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Electric Fields and vertical deflection

  1. Jan 17, 2006 #1
    We usually go over stuff after getting the assignments, so I have no clue how to start this question.
    Figure 23N-14 shows the deflection-plate system of a conventional TV tube. The length of the plates is 3.2 cm and the electric field between the two plates is 10^6 N/C (vertically up). If the electron enters the plates with a horizontal velocity of 3.8*10^7 m/s, what is the vertical deflection y at the end of the plates?
    I think F=-1.6E10 but have no clue where the direction of the electric field plays in.
     
  2. jcsd
  3. Jan 17, 2006 #2

    berkeman

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    Staff: Mentor

    It's a trick question -- conventional TV tubes use magnetic deflection coils, not deflection plates. LOL.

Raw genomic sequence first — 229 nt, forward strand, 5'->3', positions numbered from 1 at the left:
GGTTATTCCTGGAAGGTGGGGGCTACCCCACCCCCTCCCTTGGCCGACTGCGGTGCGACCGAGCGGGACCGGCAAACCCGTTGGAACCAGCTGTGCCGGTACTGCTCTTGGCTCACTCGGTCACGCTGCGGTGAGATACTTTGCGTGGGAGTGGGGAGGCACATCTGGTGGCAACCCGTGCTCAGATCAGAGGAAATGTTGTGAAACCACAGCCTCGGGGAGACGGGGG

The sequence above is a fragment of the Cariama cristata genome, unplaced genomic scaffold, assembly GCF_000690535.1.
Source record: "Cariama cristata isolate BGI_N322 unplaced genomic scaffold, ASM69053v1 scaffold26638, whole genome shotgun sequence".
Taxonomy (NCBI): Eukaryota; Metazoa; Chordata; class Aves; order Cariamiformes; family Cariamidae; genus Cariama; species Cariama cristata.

Conventional TV tubes do use electrostatic lenses to help form the beam though, so I'll cut the textbook a little slack. The force from the electric field is F=qE, so the force acting on the electron is directly opposite of the E-field vector (because the charge on the electron is negative). Get it now?
     
  4. Jan 17, 2006 #3
    Yes, but I still can't get the vertical distance for some reason knowing that the time is 8.421E-10 and using F=ma with a=(-1.6E-13)/(9.1E-31)=-1.756E17.
     
  5. Jan 17, 2006 #4
    I was also wondering if anyone could help:
    1. Two charges, -15 and +4.4 µC, are fixed in place and separated by 3.0 m.
    (a) At what spot along a line through the charges is the net electric field zero? Locate this spot relative to the positive charge. Let the positive charge be at x = 0 and the negative charge be at x = 3.0 m.
    (b) What would be the magnitude of the force on a charge of +23 µC placed at this spot?
    I know for a that you must get E1=E2 and b is also dependent on F=kq/r^2.
     
    Last edited: Jan 17, 2006
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